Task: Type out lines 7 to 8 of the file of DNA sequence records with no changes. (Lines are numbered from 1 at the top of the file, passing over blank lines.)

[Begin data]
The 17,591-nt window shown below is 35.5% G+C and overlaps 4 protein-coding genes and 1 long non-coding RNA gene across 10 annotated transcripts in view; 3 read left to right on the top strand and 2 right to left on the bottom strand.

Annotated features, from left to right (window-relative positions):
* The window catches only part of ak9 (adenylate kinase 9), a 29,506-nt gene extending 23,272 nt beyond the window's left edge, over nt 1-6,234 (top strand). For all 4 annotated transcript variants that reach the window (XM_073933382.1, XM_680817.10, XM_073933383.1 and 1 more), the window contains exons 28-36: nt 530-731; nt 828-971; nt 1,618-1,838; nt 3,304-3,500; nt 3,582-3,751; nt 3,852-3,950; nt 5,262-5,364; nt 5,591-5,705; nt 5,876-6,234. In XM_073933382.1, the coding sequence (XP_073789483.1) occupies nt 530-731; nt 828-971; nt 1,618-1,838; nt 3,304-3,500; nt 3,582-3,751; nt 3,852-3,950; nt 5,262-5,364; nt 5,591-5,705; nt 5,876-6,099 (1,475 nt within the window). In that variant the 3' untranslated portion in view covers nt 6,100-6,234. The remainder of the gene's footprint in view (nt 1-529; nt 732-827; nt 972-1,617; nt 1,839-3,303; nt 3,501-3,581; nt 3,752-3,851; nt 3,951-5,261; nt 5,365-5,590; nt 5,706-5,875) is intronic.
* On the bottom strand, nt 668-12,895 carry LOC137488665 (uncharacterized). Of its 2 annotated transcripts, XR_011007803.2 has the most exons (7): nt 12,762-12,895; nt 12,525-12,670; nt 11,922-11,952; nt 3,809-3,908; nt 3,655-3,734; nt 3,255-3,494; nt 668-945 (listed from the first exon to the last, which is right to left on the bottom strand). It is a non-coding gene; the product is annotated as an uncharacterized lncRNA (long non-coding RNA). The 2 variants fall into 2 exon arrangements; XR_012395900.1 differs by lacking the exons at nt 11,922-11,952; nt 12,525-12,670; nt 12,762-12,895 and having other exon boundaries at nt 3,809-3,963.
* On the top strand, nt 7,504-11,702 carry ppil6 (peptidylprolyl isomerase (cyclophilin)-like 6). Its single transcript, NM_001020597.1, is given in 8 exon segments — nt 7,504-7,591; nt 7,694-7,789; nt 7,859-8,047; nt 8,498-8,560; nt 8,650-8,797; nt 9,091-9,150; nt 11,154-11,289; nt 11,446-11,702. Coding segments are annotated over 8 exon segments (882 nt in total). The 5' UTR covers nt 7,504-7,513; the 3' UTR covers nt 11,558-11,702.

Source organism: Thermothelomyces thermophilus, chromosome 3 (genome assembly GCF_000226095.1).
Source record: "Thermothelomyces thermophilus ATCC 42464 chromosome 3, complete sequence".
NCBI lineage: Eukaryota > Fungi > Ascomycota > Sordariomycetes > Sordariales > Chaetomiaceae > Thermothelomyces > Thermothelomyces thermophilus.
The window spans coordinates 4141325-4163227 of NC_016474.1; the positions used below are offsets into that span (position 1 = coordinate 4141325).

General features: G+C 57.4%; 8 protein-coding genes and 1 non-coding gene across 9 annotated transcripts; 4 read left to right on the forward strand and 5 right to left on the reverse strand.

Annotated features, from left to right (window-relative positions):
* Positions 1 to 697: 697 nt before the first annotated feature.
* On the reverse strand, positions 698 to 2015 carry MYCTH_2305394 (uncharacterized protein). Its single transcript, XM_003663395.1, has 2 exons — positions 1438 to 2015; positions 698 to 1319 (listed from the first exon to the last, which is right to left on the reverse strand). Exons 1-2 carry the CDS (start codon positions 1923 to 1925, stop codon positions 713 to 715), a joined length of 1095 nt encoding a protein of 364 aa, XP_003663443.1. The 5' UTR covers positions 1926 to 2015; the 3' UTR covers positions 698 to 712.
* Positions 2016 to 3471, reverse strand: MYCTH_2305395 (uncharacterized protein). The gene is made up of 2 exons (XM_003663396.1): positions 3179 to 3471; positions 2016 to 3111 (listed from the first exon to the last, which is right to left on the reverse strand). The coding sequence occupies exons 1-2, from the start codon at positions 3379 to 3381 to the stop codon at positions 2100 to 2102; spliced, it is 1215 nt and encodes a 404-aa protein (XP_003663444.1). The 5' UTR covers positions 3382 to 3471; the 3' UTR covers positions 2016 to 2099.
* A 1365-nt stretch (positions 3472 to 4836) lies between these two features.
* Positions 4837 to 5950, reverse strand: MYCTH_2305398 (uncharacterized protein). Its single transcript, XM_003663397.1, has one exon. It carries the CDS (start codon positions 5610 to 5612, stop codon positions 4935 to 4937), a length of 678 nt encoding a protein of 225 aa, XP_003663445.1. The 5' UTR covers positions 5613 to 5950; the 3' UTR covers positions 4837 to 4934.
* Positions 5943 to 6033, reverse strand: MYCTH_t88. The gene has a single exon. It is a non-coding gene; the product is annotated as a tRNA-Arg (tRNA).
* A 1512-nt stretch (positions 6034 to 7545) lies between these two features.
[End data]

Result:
Source record: "Thermothelomyces thermophilus ATCC 42464 chromosome 3, complete sequence".
NCBI lineage: Eukaryota > Fungi > Ascomycota > Sordariomycetes > Sordariales > Chaetomiaceae > Thermothelomyces > Thermothelomyces thermophilus.